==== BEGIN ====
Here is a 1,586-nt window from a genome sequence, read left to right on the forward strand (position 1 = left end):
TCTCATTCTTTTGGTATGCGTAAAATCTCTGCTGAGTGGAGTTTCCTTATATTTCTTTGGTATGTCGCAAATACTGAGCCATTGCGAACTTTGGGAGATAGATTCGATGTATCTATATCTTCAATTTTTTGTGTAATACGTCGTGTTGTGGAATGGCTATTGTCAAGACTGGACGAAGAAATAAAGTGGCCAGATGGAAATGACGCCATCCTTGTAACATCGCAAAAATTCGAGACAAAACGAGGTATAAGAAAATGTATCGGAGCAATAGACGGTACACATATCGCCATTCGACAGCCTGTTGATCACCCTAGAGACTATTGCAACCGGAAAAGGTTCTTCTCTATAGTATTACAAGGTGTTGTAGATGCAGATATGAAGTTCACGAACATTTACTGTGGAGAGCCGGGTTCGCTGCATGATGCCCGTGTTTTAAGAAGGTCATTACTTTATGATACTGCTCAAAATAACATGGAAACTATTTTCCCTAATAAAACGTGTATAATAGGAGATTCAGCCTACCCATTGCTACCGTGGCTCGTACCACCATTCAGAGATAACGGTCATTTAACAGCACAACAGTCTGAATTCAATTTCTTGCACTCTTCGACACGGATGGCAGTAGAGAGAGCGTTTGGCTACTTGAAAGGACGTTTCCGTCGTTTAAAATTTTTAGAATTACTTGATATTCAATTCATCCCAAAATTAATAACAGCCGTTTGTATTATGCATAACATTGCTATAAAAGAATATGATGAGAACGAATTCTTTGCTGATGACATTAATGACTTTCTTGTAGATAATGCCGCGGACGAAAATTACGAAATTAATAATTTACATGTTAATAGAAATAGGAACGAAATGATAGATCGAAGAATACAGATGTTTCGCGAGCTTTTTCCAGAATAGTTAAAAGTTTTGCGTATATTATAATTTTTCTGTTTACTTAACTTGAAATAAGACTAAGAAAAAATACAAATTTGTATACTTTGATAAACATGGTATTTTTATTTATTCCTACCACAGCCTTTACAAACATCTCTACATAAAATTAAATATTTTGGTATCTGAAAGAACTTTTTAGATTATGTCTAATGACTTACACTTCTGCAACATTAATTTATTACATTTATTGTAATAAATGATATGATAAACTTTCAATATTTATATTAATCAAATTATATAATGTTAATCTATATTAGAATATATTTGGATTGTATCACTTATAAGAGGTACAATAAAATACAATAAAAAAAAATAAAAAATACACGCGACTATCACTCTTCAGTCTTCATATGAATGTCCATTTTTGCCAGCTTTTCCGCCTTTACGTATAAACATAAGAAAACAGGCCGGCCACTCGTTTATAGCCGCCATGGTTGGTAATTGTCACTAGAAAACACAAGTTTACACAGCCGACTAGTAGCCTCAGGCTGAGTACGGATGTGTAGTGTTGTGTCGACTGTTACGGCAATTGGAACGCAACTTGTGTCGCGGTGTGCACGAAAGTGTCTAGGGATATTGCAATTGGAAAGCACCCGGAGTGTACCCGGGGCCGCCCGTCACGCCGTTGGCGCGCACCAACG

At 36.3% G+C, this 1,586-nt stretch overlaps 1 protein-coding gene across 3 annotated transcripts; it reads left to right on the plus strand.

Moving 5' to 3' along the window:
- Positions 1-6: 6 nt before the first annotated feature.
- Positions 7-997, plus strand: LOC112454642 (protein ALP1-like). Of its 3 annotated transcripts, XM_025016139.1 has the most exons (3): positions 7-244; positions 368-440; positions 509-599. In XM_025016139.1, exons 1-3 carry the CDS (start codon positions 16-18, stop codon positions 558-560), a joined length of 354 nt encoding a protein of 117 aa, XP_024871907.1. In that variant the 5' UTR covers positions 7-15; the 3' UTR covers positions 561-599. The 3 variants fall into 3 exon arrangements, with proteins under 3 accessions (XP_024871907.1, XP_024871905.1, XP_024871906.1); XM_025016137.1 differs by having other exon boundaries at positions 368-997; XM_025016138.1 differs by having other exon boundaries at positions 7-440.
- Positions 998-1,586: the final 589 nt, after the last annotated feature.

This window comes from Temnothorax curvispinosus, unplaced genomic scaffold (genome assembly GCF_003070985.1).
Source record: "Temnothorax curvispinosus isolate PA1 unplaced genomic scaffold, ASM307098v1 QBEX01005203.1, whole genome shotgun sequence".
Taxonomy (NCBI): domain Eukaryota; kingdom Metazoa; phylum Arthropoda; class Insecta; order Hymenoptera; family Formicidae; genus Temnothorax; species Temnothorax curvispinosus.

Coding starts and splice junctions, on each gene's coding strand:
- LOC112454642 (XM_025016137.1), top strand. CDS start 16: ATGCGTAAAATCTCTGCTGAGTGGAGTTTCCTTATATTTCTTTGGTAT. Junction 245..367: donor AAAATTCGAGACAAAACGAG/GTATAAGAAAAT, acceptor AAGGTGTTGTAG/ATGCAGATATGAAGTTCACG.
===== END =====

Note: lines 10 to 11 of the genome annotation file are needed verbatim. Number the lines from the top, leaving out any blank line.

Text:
Taxonomy (NCBI): domain Eukaryota; kingdom Metazoa; phylum Arthropoda; class Insecta; order Hymenoptera; family Formicidae; genus Temnothorax; species Temnothorax curvispinosus.

Coding starts and splice junctions, on each gene's coding strand: